Springdale students’ empty dishes raise money for food bank | TribLIVE.com
Valley News Dispatch

Springdale students’ empty dishes raise money for food bank

Emily Balser
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Emily Balser | Tribune-Review
Senior Alysha Scherbs, 17, serves soup during Springdale High School’s Empty Dish Luncheon on Wednesday, March 20, 2019.
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Emily Balser | Tribune-Review
Special education teacher Carly Simmen picks out a bowl during Springdale High School’s Empty Dish Luncheon on Wednesday, March 20, 2019.
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Emily Balser | Tribune-Review
Junior Justus Cowfer, 17, serves soup to English teacher Keely Grover during Springdale High School’s Empty Dish Luncheon on Wednesday, March 20, 2019.
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Emily Balser | Tribune-Review
Clay bowls made by students are displayed during Springdale High School’s Empty Dish Luncheon on Wednesday, March 20,2019.

Springdale Junior-Senior High School students got a chance to give back to their teachers and their community on Wednesday with their annual Empty Dish Luncheon.

The event, formerly called the Empty Bowl Luncheon, was expanded this year to include mugs and other dishes.

The school’s art class created the mugs. The family and consumer sciences class made all of the food for the luncheon, which benefits the Lower Valley Community Food Bank in Springdale.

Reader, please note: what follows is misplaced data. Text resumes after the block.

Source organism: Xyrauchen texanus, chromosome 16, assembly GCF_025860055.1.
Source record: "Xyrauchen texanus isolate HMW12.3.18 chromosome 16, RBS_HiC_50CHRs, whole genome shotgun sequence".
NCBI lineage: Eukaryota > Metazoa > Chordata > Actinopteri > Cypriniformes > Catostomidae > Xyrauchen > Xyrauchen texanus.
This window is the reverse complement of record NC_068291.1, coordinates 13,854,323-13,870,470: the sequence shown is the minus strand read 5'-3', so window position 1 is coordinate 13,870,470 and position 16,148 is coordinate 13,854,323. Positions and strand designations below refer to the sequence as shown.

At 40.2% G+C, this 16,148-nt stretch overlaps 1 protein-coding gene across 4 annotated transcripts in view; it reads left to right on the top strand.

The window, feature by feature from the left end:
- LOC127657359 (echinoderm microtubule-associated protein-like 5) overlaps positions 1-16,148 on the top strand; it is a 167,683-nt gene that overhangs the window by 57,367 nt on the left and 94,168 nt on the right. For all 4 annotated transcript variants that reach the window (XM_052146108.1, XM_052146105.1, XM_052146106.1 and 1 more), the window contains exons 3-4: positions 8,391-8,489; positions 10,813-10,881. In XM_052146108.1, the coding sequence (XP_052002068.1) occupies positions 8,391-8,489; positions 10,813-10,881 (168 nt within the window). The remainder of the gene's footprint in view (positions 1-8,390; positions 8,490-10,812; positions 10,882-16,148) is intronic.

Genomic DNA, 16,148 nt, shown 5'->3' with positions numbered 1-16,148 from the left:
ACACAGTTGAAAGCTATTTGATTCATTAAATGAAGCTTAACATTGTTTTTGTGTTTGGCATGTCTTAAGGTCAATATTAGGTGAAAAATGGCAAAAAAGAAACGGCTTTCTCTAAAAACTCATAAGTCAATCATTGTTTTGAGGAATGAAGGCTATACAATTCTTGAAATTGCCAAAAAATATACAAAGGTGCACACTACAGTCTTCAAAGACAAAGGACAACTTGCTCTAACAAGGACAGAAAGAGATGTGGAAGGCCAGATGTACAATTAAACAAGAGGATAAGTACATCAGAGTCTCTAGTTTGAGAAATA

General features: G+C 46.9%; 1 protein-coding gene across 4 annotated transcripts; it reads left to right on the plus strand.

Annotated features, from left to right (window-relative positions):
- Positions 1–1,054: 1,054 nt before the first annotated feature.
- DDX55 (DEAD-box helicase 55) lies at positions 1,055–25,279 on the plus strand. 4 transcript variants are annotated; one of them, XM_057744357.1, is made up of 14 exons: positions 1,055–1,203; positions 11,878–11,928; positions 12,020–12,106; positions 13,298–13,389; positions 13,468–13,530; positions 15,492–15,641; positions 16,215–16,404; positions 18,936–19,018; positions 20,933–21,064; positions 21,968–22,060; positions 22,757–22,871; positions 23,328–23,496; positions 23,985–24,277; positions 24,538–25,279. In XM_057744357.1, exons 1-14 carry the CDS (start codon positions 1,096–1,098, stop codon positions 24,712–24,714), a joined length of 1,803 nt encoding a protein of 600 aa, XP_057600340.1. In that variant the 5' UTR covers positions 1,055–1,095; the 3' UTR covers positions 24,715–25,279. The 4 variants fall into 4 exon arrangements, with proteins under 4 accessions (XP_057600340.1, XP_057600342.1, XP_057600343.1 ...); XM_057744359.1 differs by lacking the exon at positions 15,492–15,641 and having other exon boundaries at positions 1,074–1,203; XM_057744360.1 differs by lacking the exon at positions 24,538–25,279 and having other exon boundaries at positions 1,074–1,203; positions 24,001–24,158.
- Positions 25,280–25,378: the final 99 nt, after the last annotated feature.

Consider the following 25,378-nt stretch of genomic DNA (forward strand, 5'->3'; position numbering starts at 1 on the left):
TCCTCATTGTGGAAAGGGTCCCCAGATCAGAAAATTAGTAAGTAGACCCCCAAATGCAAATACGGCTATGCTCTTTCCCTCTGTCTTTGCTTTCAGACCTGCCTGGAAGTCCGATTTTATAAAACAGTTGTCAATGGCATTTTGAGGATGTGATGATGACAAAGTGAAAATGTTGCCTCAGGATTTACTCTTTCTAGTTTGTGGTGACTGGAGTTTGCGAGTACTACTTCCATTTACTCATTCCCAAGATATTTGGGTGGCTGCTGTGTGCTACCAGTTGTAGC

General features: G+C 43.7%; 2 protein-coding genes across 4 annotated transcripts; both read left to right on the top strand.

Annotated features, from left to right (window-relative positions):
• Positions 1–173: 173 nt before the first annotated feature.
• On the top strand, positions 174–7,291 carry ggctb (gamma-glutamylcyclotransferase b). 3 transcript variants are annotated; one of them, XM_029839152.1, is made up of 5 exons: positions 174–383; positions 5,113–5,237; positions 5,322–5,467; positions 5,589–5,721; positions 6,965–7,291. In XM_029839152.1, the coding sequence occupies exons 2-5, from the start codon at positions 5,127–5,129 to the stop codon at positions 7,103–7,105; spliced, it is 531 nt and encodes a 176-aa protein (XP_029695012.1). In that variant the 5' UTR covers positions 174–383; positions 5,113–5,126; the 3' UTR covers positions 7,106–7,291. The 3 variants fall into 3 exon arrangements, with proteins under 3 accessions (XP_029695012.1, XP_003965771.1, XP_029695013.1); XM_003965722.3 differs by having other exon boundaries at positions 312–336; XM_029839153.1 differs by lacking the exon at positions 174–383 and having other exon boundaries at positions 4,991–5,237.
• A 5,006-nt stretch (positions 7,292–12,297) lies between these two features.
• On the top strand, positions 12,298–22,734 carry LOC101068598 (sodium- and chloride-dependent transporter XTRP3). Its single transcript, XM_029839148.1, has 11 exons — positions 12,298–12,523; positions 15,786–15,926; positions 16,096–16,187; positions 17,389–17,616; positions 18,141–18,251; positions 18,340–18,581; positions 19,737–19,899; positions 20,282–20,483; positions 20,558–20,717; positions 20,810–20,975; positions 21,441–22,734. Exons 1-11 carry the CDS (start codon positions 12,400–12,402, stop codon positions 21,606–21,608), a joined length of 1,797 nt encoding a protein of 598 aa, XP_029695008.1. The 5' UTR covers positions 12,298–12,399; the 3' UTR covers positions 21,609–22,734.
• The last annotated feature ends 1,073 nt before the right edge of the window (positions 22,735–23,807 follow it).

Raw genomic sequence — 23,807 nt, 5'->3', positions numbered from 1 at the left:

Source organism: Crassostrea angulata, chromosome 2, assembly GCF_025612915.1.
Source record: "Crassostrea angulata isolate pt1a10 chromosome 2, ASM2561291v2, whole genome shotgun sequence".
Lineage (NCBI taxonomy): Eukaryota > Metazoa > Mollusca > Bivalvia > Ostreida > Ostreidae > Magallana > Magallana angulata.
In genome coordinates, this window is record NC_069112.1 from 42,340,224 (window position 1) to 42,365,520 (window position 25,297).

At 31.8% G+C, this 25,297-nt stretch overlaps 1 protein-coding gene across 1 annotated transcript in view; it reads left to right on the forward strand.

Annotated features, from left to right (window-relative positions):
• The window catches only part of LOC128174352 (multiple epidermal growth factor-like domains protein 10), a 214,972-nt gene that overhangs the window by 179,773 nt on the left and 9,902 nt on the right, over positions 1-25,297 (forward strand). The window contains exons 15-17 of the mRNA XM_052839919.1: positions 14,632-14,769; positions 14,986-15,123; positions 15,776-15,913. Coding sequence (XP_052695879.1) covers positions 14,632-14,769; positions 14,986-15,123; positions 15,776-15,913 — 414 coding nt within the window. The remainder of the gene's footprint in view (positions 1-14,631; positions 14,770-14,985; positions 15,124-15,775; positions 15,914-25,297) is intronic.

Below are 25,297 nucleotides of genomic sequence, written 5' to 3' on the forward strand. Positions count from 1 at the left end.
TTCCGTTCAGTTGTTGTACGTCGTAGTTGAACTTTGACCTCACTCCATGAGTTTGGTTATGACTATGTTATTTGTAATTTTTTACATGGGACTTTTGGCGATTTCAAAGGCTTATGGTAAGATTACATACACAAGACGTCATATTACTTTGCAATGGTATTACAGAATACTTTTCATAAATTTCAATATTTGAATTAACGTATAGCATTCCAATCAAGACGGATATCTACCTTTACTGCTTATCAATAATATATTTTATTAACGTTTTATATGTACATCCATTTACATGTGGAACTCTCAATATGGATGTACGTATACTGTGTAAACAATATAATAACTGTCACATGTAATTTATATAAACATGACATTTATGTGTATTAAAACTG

Mugs are sold for $7 to staff and faculty who are then served soup and salad by the students.

“I honestly think it’s really helpful,” said junior Justus Cowfer, 17. “There are families that don’t have enough.”

Junior Marina McCutcheon, 16, said it makes her feel good to know she created something for a good cause.

“It’s really kind of inspiring,” she said. “It starts with just a slab of clay.”

Students spend almost an entire semester planning the event and, then about a week preparing the food. This year, they served chicken tortellini and chipotle black bean soups along with a salad bar, drinks and light desserts.

The luncheon typically brings in around $350 for the food bank.

“We make everything from scratch,” said Melissa Leger, the family and consumer sciences teacher. “I just think it’s a great thing.”

Senior Jaden Domaratz, 18, said she’s always loved ceramics and creating the bowls to raise money for the local food bank is extra special.

“It’s a great feeling knowing I’m creating something not just to get graded on it,” she said.

Art teacher Heidi Charlton said she likes the collaboration that the two classes have with each other.

“We feel that it brings our school together by doing activities together so kids can see that it goes across the board in education and not just one area,” Charlton said.

English teacher Keely Grover said the luncheon is great for the teachers because they don’t have to worry about packing a lunch, and it teaches the kids how to give back.

“We look forward to this every year,” she said. “The food’s always ‘dee-lish.’”

Emily Balser is a Tribune-Review staff writer. You can contact Emily at 724-226-4680, [email protected] or via Twitter .

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